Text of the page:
Camp Life, the Doctors and Kag .
15. Saturday. Breakfast amid a jolly
crowd, the rain descending overhead on our can-
vas roof. To the surgeon s tent. Surgeon Phil-
lips and assistant Dayton, the last the son of the
U. S. minister to France. Both good fellows. They
had a superabundance of stores which must be
left behind, out of which they supplied me with
stout socks and a blue cotton-woollen overshirt
which stood me in service during the campaign.
Kag , the lieutenant-colonel, a Pole, with
a shrewd, honest, peculiar face. Whiskey,
smoke and chat; the rain increasing outside.
I had not slept well last night, so I dozed
luxuriously on a stretcher in the afternoon. Din-
ner at 4 P. M. again in the colonel s tent.
He had been mightily busy all day setting the
tailors among his regiment to make bags and
sacks of Uncle Sam s canvas, so that the tent
looked like a slop-shop. Back to the Surgeon s
tent. A harmonic party within, rain without,
descending heavily. At 9 turned out and
slid through the mud for a yard or to to the
chaplain s tent, where I occupied the mattrass
of Kag , who had gone to Washington to visit his wife. He knew
Gurowski, by the way, and spake well of him. I
made one nap it all night.
16. Sunday and} Are chronicled in the
17. Monday} appended letter to the Tribune.
|Title:||Thomas Butler Gunn Diaries, Volume Nineteen: page forty-seven|
|Description:||Describes a day spent at the camp of the 1st New Jersey Cavalry.|
|Subject:||Civil War; Clothing and dress; Dayton, F.V.; Gunn, Thomas Butler; Kage; Military; Military camp life; Military supplies; Phillips (surgeon)|
|Coverage (City/State):||[Alexandria, Virginia]|
|Title:||Thomas Butler Gunn Diaries, Volume Nineteen|
|Description:||Includes Gunn's descriptions of his experiences as a war correspondent for ""The New York Tribune"" in Virginia while traveling with the Army of the Potomac during the Peninsular Campaign; the Siege of Yorktown; the Battle of Williamsburg; his departure from Alexandria on the steamer Kent; the ruins of Hampton, Virginia, after it was burnt by John B. Magruder; touring the gunboat Monitor; the death of Fitz James O'Brien from a gunshot wound; Jim Parton's temporary separation from Fanny Fern; and seeing Robert E. Lee's house in Virginia.|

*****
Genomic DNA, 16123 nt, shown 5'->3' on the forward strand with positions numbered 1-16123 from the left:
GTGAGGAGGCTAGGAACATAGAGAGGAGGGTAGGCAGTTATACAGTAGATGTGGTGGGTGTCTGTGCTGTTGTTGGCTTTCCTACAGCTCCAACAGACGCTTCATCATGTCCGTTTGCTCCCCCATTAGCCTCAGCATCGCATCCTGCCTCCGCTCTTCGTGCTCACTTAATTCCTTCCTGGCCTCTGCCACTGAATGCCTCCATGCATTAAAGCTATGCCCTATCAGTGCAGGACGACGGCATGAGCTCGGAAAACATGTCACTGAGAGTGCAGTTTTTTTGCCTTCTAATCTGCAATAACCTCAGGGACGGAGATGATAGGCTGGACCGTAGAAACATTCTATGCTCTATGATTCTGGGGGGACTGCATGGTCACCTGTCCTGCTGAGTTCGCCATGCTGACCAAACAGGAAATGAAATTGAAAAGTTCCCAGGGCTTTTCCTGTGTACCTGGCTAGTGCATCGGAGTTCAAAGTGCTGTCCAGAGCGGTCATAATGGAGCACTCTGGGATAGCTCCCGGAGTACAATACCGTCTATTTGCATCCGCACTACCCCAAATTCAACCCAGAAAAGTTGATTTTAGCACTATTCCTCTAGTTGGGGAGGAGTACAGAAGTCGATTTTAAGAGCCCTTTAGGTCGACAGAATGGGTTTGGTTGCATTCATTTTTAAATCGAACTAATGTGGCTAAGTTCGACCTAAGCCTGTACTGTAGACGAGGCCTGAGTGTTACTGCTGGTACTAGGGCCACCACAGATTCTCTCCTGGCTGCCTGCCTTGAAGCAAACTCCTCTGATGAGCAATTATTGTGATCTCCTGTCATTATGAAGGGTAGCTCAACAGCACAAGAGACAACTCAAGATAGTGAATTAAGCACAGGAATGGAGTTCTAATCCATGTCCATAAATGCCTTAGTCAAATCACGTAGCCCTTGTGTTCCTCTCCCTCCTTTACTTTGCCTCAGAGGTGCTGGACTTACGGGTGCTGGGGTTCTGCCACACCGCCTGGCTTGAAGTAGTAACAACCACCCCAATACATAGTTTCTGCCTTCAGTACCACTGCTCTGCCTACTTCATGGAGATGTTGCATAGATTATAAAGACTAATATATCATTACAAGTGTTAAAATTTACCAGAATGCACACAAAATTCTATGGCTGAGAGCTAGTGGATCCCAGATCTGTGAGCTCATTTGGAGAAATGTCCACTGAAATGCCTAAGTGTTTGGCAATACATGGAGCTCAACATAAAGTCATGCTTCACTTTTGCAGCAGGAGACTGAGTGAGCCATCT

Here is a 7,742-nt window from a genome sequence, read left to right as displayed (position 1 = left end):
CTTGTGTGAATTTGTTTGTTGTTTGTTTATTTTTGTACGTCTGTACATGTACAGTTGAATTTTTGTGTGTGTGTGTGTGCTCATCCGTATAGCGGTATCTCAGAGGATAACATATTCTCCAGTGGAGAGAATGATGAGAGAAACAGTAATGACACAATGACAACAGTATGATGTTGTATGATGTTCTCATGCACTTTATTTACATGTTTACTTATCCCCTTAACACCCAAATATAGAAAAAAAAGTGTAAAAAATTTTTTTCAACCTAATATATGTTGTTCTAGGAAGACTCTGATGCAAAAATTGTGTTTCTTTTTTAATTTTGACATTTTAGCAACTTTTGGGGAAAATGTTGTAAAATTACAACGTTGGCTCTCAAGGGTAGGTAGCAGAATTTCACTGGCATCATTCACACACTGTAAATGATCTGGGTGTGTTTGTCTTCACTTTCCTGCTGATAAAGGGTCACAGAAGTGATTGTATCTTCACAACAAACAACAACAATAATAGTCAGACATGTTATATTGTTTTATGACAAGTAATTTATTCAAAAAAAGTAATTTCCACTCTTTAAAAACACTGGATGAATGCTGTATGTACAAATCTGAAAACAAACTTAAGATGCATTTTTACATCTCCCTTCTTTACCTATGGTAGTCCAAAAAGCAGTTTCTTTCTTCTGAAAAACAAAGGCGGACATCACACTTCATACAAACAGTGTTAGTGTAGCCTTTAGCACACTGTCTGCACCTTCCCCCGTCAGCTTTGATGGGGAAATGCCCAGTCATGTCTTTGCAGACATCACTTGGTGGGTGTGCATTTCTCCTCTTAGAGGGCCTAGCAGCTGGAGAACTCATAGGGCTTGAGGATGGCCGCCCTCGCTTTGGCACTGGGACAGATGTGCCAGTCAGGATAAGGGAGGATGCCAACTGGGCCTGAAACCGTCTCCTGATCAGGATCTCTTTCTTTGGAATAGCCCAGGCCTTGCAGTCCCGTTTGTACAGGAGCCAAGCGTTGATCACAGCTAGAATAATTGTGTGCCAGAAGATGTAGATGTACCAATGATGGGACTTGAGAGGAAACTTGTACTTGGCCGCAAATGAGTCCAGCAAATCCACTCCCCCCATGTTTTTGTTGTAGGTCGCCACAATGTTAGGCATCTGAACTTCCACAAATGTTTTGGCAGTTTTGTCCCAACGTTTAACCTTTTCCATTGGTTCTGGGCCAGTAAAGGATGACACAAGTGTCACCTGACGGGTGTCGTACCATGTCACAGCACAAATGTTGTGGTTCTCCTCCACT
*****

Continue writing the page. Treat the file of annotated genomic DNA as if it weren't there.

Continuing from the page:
|Subject:||Civil War; Gunn, Thomas Butler; Journalism; Marches (U.S. Army); Marriage; Medical care (U.S. Army); Military; Military camp life; Peninsular Campaign (Va.); Prisoners of war (Confederate); Siege of Yorktown (Va.); Slavery; Slaves; Travel; Women|
|Coverage (City/State):||New York, New York; Washington, District of Columbia; Alexandria, Virginia; Hampton, Virginia; Yorktown, Virginia; Williamsburg, Virginia|
|Note:||Thomas Butler Gunn was born February 15, 1826, in Banbury, England, and came to New York in 1849. During the Civil War he worked as a correspondent for the New York Tribune and the New York Evening Post. He returned to England in 1863, and died in Birmingham in April 1903. The collection includes twenty-one volumes of his diaries, including newspaper clippings, letters, photographs, sketches, and various other items inserted by Gunn. Diary entries date from July 7, 1849, to April 7, 1863, and include his experiences with the New York publishing and literary world, his descriptions of boarding houses, his travels throughout the United States, and his experiences traveling with the Federal army as a Civil War correspondent.|
|Publisher:||Missouri History Museum|
|Rights:||Copyright 2010 Missouri History Museum.|
|Source:||Page images, transcriptions, and metadata of the Thomas Butler Gunn diaries have been provided by the Missouri History Museum.|